The Design Review Board. 

Metro, however, cannot unilaterally realign Mulholland.  The City of Los Angeles must approve this proposal.  The first step was a public hearing on February 17, 2011, before the Mulholland Scenic Parkway Design Review Board, an advisory agency whose recommendations are not binding on the City.

The Board Supports The Specific Plan Protections. 

The Board, however, was not persuaded, nor was it intimidated by those who implied that the project was a fait accompli. Members of the Board emphasized that its obligation in applying the Mulholland Specific Plan is to protect a much broader constituency than just the local institutions and those who commute through the area.  The Board’s mandate is to protect the public resources of the Mulholland Scenic Parkway for the recreational and aesthetic enjoyment of all members of the public, including those who drive, cycle, jog and hike along the scenic spine of the Santa Monica Mountains.

The Board-imposed conditions. 

The Board then unanimously passed a motion to recommend approval of the proposed realignment, but only if Metro returns with a revised proposal that includes (1) the presentation of a new plan for a continuous roadway, without the engineered “T” intersection; (2) the preparation of new architectural design plans for an extraordinary bridge in keeping with Mulholland’s municipal designation as a scenic parkway; (3) the presentation of a written document explaining how Metro will resolve the concerns raised in letters by the Santa Monica Mountains Conservancy, Canyon Back Alliance and Brentwood Residents Coalition, and the Bel Air Skycrest Property Owners’ Association (the residential community closest to the project to the west), explaining how the project’s significant impacts will be mitigated; and (4) the submission of all plans required under the Specific Plan, including elements such as irrigation, grading, landscaping, and retaining walls.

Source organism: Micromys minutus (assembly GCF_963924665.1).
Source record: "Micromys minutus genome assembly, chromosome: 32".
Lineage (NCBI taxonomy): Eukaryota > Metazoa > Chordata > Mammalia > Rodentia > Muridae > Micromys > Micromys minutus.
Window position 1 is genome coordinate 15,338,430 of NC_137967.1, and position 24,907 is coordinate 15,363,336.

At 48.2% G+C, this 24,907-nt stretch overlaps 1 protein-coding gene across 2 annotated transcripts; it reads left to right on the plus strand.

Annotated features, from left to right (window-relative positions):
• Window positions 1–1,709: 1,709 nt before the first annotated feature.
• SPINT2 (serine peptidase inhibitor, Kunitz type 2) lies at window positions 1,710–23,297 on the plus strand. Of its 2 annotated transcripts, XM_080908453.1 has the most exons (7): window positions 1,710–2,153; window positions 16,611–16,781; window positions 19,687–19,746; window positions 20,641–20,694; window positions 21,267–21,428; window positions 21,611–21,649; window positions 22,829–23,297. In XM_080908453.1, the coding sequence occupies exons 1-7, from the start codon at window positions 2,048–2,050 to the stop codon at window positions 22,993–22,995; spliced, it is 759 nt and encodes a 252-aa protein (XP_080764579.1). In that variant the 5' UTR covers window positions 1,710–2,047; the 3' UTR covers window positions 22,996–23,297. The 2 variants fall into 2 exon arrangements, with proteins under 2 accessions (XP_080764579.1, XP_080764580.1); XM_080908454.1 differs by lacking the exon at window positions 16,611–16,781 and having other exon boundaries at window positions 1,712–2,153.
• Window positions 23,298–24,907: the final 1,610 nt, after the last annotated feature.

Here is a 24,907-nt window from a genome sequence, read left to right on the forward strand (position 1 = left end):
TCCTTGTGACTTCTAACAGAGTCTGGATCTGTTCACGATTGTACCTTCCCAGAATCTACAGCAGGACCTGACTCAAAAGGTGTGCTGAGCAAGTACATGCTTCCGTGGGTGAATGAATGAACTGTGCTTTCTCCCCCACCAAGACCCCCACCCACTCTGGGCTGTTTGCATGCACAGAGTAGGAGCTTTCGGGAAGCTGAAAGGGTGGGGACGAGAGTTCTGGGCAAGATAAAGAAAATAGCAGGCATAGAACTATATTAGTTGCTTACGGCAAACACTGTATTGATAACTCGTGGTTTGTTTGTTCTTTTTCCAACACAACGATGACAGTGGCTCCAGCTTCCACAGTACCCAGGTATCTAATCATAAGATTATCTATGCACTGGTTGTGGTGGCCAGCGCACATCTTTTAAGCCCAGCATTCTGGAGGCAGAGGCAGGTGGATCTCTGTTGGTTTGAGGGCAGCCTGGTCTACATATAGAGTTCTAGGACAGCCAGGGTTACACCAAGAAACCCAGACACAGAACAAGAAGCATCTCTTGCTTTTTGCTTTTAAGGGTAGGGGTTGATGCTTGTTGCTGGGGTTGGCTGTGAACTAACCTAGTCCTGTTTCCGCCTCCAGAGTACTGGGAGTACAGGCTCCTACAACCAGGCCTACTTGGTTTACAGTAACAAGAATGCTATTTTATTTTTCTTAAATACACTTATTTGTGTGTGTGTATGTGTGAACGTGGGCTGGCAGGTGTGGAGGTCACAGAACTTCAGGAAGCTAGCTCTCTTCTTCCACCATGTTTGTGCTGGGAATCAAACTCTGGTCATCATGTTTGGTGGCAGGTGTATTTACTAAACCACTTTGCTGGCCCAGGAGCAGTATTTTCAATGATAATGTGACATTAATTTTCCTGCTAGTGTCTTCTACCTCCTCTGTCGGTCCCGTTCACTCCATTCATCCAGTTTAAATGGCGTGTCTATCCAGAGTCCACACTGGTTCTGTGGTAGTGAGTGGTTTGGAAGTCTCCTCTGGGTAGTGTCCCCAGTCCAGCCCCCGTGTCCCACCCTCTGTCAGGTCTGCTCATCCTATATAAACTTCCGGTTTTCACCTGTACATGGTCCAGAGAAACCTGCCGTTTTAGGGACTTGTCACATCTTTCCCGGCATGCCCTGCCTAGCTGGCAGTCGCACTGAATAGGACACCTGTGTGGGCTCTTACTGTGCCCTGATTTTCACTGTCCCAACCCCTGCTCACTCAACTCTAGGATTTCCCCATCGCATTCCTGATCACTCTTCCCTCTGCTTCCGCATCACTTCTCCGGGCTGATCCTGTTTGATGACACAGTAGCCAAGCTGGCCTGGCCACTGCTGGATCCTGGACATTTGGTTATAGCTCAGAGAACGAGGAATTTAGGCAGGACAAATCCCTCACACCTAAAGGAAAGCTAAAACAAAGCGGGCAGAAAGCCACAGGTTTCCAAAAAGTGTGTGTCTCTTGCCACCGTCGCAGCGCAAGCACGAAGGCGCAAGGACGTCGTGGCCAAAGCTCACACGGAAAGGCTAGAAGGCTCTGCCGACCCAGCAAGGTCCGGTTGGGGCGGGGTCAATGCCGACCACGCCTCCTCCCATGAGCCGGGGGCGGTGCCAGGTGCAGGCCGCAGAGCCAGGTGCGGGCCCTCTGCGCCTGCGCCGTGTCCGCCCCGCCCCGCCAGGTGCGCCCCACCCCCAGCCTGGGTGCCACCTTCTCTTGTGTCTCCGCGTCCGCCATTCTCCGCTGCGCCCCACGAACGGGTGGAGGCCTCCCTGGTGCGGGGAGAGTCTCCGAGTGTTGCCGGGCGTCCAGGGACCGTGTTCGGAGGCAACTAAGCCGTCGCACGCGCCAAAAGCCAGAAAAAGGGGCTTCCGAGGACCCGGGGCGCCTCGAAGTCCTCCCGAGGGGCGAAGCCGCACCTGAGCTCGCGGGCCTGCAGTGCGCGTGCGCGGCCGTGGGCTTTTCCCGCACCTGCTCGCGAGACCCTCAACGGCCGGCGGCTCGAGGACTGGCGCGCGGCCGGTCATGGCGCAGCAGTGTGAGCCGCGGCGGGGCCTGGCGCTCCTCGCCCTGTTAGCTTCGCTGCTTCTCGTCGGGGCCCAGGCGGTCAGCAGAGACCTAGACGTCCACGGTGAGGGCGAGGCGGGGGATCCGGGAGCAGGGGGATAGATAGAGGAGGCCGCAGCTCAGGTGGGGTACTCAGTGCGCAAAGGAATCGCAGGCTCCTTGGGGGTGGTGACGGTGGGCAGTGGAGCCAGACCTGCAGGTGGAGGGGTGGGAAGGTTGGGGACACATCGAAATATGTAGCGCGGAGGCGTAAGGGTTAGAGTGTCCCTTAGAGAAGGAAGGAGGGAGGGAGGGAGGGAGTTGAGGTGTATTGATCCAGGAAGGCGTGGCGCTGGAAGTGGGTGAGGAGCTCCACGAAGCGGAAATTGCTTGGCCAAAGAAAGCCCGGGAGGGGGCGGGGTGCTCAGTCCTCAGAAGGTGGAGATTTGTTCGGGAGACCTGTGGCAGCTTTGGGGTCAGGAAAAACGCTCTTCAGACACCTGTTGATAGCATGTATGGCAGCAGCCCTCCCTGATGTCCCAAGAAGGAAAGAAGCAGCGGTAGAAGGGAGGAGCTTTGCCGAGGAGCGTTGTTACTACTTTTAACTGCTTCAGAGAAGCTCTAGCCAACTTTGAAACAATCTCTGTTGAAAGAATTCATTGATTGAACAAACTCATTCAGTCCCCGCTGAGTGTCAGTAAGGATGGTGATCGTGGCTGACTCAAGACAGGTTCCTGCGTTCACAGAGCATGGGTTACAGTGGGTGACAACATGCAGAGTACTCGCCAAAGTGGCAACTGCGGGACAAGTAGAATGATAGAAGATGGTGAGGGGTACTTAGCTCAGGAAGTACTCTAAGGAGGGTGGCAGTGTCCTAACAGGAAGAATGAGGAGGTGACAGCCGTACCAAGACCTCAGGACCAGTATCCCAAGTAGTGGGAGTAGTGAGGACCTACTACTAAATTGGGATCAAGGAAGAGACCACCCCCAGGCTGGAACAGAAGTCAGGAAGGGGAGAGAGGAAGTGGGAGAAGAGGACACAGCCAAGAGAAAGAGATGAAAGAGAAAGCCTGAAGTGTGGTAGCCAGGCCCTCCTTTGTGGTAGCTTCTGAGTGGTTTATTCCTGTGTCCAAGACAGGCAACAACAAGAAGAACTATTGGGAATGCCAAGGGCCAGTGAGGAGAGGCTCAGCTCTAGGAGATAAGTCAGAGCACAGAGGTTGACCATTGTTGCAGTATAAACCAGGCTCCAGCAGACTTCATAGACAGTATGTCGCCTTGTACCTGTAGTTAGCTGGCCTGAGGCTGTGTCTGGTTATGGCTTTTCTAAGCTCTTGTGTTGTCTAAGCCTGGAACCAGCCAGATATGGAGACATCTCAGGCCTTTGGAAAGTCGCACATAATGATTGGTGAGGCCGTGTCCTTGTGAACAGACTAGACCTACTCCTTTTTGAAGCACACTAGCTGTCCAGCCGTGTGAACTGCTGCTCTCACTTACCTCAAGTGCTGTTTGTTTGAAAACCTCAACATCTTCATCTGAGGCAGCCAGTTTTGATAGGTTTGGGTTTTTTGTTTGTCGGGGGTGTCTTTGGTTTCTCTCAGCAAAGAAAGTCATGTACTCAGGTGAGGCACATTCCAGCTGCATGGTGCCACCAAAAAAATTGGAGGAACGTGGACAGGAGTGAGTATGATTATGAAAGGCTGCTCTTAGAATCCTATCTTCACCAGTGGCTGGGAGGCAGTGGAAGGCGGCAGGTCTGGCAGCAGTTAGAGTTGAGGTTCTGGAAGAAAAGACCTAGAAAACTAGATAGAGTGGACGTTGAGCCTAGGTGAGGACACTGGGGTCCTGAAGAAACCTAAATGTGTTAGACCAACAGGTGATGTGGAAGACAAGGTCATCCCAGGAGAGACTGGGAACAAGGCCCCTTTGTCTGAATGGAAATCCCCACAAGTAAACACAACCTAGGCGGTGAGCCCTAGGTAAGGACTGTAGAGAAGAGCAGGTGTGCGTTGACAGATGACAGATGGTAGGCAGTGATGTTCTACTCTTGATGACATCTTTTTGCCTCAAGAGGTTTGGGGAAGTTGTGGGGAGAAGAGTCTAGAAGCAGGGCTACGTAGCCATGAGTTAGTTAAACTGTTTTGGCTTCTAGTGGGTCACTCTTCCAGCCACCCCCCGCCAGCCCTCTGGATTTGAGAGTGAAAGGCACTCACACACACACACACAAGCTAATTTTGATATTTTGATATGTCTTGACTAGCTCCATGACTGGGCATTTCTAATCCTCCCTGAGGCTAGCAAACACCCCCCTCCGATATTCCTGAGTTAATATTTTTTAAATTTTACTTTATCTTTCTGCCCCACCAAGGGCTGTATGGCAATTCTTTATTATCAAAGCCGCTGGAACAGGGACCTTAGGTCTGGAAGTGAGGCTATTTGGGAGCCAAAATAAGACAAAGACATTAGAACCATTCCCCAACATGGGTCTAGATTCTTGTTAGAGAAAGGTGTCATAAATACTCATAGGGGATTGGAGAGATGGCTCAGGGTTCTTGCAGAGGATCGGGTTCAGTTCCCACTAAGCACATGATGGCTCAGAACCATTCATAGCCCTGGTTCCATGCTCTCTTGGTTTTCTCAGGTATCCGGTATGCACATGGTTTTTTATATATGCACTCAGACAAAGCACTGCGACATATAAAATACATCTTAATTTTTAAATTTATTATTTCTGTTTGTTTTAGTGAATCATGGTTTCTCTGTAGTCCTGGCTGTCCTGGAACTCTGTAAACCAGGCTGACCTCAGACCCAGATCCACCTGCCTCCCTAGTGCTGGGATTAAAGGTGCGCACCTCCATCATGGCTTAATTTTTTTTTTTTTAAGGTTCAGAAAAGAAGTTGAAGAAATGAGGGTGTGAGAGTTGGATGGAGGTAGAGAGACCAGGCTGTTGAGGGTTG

Canyon Back Supports The Board’s Determination. 

The Board’s motion establishes a set of reasonable guidelines that comply with the Specific Plan and respect the integrity of the Mulholland Scenic Parkway.  Metro now has the opportunity to make this project work for everyone — without simply sacrificing the Mulholland public resource to the traffic engineers.

Description: East-View-of-Mulholland-Bridge-Under-Construction

February 16, 2011 – CalTrans turns CEQA on its head by contending that its 2008 environmental review of the proposed reconstruction of Mulholland Bridge – without relocating the bridge off the existing Mulholland Drive alignment – somehow allows it to now move the bridge off the historic Mulholland Drive alignment, because, according to CalTrans, the adverse impacts of the newly-proposed realignment were not identified as potentially adverse impacts of the 2008 reconstruction.  In doing so, CalTrans remains oblivious to the fact that the proposed Mulholland realignment would degrade the Mulholland Scenic Parkway forever.